3. Outside Obligations: Clear your calendar of all obligations. Believe it or not, the world will not tilt off it’s axis if someone else picks up your grandson from school for a week, or a month or more. Your husband or boyfriend may even take pride in fixing dinner, running errands, or being the family chauffeur for a time. If there are obligations that need attention during your block of Monk Mode time, delegate. Pull in your sister, brother, boyfriend, husband, auntie, daughter, son, friends and whoever else can help. Delegate – it’s the key to keeping your world running while you concentrate on your dream project.
4. Set a Deadline: Most creative projects take a good deal of time. But with the concentrated time that Monk Mode allows, it might not take as long as you’d imagine. When you strip away the rest of your life and all of your other projects, you are left with quality time to spend on your creative project. That time is multiplied when you’re using your time solely on the project because your concentration isn’t broken by a multitude of other obligations and projects. Make a good faith estimate of how much time it will take you to finish the project. Block out the space with the least obligations on your calendar, and mark a start and finish date.
5. Schedule Time and Breaks: Now that you’ve analyzed your obligations and time, and you’ve set a start and finish date, it’s time to look at each day. Within each day, look at what needs to be done and when. For example, during your morning block of time, you might write new material for your book, and during the afternoon block, you might work on editing and rewrites. Within each day, figure in breaks. Our brains can only take so much of this intensely focused time, without losing productivity. So, schedule breaks as well as work time. This way, you’ll be as sharp mentally at 7am as you are at 4pm.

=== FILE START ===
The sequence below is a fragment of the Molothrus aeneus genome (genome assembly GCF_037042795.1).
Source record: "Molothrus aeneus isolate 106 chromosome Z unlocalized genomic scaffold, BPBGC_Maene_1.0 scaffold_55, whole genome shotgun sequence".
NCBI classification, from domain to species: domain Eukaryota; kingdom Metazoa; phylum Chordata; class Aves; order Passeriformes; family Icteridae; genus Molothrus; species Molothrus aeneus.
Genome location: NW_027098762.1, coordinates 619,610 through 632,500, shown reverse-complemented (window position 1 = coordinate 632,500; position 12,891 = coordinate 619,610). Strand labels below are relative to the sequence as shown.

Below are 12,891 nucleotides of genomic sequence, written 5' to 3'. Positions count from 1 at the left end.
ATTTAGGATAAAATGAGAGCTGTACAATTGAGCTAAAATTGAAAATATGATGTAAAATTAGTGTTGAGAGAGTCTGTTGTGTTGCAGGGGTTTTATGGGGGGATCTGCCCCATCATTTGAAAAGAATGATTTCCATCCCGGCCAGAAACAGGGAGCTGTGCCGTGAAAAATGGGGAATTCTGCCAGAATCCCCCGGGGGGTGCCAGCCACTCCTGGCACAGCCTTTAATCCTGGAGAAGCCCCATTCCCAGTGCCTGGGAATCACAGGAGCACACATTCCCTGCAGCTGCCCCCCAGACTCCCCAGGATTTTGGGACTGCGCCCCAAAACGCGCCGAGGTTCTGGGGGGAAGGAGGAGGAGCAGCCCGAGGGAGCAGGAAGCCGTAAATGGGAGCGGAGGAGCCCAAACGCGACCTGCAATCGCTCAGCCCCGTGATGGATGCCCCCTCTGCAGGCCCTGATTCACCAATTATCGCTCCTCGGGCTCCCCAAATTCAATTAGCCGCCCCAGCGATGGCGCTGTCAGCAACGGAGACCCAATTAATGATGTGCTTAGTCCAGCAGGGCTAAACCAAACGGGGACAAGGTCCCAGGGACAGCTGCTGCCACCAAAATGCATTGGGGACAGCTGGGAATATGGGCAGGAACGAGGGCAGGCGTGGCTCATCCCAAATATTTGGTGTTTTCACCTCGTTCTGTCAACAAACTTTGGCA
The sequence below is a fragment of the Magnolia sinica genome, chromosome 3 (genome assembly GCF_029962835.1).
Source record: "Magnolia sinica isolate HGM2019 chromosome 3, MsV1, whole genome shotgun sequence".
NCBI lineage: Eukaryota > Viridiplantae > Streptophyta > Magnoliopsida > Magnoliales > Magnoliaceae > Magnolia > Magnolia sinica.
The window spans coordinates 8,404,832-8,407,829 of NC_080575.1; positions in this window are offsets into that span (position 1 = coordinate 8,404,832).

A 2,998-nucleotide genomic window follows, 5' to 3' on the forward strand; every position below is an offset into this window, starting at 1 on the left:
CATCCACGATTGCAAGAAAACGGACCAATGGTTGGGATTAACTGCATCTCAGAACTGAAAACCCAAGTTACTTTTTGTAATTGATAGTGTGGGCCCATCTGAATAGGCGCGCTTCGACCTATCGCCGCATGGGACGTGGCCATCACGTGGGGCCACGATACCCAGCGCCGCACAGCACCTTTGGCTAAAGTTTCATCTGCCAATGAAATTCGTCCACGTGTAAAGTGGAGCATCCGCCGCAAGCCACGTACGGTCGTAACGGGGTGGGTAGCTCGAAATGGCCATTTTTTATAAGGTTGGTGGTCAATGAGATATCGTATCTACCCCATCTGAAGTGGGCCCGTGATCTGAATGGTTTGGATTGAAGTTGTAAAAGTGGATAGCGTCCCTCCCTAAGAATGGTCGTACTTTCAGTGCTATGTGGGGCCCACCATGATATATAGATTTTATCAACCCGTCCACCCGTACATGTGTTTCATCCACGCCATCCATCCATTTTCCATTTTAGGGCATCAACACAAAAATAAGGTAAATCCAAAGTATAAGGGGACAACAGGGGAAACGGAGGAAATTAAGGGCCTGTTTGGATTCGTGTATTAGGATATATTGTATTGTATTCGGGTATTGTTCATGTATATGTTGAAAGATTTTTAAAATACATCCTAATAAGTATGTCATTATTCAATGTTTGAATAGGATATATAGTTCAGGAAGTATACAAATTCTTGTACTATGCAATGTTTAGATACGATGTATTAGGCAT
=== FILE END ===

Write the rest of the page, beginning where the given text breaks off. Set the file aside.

In the article, The Magic of Being in Monk Mode is a great example of how to accomplish Monk Mode. Author Greg McKeown shares his experience using it. When he finally found a publisher for his book, ironically entitled, Essentialism: the Disciplined Pursuit of Less, he realized that he would need to figure out a way to increase his focus and productivity and to decrease that ever-present American phenomenon of busyness. That’s where Monk Mode came in.
Structuring Monk Mode can be individualized from person-to-person and from project-to-project. However you choose to do it, Monk Mode will enable you to finally focus on the project of your dreams. Block off your Monk Mode time today. You have nothing to lose and everything to gain. You can do this – believe it!
Starting Over at Mid-life
Karen Alaniz is a writer, published author and a home renovation expert now that she’s remodeled an old farmhouse by herself. She strives to help women who are scared it may be too late to start over after a certain age and she encourages empty-nest women to invent a new, prosperous and full life–just like she has done. You can read more about Karen on her Amazon Author page.